Giant Liner Olympic Arrives at Hali
fax—Completes Nineteenth Voy
age as Transport.
Halifax, N. S., Dec. 16.—The giant
White Star liner Olympic, said to be
the premier troopship in service, ar
rived at this port with 6,000 Canadian
troops, probably the largest number of
troops to be landed by one steamer
at one time on the Atlantic seaboard.
It was given a royal welcome, as it
completed its nineteenth voyage as a
treasurer of the bank, ran forward, he, peace comes is the rural motor ex
too, was shot. He died later at a hos- Press movement that the government
pltal. jis trying to stimulate to success, writes
Federal Jurist for Southern District of
Georgia Succumbs in Hospital
at Macon, •••••'.
Macon, Ga., Dec. 16.—Judge Emory
Speer of the United States court for
the Southern district of Georgia, died
at a hospital here. He was seventy
years of age and was appointed to the
judgeship of the Southern Georgia
district court by President Arthur In
Secretary Baker Says Discharged
fWUnited States Soldiers May Re
tain Clothing.
tain the uniform and overc'oat they
A counterpart to the many com
plex problems that will face allied and
American statesmen when ultimate
Then both robbers made a dash for I Walter A. tsermingham In Chicago
Evening Post. That traditional sus
picion that the countryman is the log
ical quarry of the "city feller" still
sits fast in the saddle, and until it
can be rooted out difficulties will be en
Demand of Farmer.
S. V. Norton, a member of the Ohio
state commission appointed to push all
truck movements, says that the farmer
demands—and is entitled to—as many
assurances as the allies seek from Ger
The farmer's position, Mr. Norton
says, is both sensible and logical.
These conditions he Insists on: v,
department had decided that all dis- *phfar,s and self-control is gained
charged soldiers may permanently re- ™S
wear when mustered out. Mr. Dent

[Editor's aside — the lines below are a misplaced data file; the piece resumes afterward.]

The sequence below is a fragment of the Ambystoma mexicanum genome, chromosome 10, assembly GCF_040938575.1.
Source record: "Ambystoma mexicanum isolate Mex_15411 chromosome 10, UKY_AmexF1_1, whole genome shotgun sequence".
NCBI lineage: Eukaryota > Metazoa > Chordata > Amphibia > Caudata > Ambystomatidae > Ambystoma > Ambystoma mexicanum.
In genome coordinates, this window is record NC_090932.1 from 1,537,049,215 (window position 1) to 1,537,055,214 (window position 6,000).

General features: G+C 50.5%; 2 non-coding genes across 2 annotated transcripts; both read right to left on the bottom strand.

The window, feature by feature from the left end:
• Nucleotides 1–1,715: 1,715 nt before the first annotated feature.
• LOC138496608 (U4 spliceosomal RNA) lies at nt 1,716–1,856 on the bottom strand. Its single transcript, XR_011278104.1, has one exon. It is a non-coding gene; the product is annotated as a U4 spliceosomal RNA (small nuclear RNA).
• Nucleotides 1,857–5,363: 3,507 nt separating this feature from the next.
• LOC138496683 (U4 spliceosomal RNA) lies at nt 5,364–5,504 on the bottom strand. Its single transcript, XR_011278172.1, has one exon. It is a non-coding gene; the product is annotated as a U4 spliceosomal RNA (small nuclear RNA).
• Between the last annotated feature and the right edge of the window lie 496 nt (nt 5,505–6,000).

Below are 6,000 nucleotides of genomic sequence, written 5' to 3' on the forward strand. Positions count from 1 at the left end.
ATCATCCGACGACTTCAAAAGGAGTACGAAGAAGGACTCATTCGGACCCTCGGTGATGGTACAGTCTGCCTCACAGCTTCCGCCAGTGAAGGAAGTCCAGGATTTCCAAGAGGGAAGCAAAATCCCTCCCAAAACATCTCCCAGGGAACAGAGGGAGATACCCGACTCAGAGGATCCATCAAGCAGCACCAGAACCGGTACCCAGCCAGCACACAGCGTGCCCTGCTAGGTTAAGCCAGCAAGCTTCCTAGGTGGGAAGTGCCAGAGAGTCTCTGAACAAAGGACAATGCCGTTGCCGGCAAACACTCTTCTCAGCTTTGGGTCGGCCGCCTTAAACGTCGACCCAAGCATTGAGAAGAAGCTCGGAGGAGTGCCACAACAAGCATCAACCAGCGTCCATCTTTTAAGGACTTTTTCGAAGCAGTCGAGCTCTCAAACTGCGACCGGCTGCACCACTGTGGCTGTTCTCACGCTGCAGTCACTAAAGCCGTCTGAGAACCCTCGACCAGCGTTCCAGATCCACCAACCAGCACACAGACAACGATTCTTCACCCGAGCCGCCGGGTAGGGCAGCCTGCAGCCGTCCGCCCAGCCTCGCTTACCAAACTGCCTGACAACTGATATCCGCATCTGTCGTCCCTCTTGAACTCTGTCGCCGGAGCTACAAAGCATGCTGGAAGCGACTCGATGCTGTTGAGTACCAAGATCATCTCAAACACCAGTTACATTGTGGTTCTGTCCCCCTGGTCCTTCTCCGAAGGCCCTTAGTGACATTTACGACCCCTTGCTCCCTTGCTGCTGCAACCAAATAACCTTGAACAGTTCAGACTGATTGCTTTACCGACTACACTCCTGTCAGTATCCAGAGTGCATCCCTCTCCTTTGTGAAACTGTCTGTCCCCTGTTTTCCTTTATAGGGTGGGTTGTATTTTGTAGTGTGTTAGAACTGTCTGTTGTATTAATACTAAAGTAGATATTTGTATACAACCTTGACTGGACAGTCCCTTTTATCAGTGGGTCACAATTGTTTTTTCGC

sary authority.
Grain, Provisions^ Etc.
«. Open­ High­ Low­ Clos­
Corn- ing. est. est. ing.
1.39% 1.38 1.38
..1.38% 1.38V6 1.35% 1.36-35%
1.37 1.34% 1.34%-%
March .. ..1.36V61H 1.36% 1.34% 1.35-34%
.74 .72% .72%
.72% .72%-%
74-73% .74 .72% .72%-%
March .74 ,"Y .72% .72%
FLOUR—'The United States food admin'
lstratlon flour standards are as follows:
$11.00 hard winter, [email protected] soft win-
BUTTER-Creamery. extras, 92 score,
EGGS—Fresh firsts, 60c ordinary firsts,
[email protected] miscellaneous lots, cases included,
56®B9c cases returned, [email protected] extras, 66®
67c checks, 35®39c dirties. [email protected]
fowls, 26c spring chickens, 26c roosters.
[email protected] ducks, [email protected] geese, [email protected]
POTATOES—Bulk, per 100 lbs., $1.60®
1J65 sacks, $1.75.
CATTLE—Choice to prime steers, $18.50
@20.50 good to choice steers, [email protected]
1 medium to good steers, $15.00017.50 plain
to medium steers, $9.00015.00 yearlings.
fair to choice, $13.00019.75 stockers and
feeders, [email protected]!2.26: good to prime cows.
$9.50012.75 fair to prime heifers, $9.00®
I 14.75 fair to good cows, $7.00®9.50 can
I ners, [email protected] cutters, [email protected] bologna
bulls, $7.35®7.80 butcher bulls, $7.50010.00
veal calves. $15.00016.75.
HOGS—Fair 10 choice light butchers,
$17.50017.70 choice to light butchers, $17.t0
017.75 medium weight butchers, 2200260
lbs., $17.55017.SO heavy weight butchers,
2700350 lbs., $17.50®17.70 mixed packing,
$17.10017.50 heavy packing, $16.70017.10
rough packing, $16.50®16.76 pigs, fair to
good, $13.50015.25 stags, $15.25016.25.
BHEEP Western lambs, $14.00015.25
native lambs, good to choice, $14.00015.25
yearlings, $9.00012.50 wethers, good to
'1 choice, [email protected] ewes, fair to choice,
r7.OO09.5O: feeding iftnjbs, $12.00014.00.
does not mean that
Shoulf kn™
prepared a bill embodying the neces- Small Extinguisher Is Best
The novice stands aghast as the
glflfp! first burst of flames come from the
carburetor. The
Per bbi. Jute, 88 lb. sack basis:'Barley Placed in service, and the machine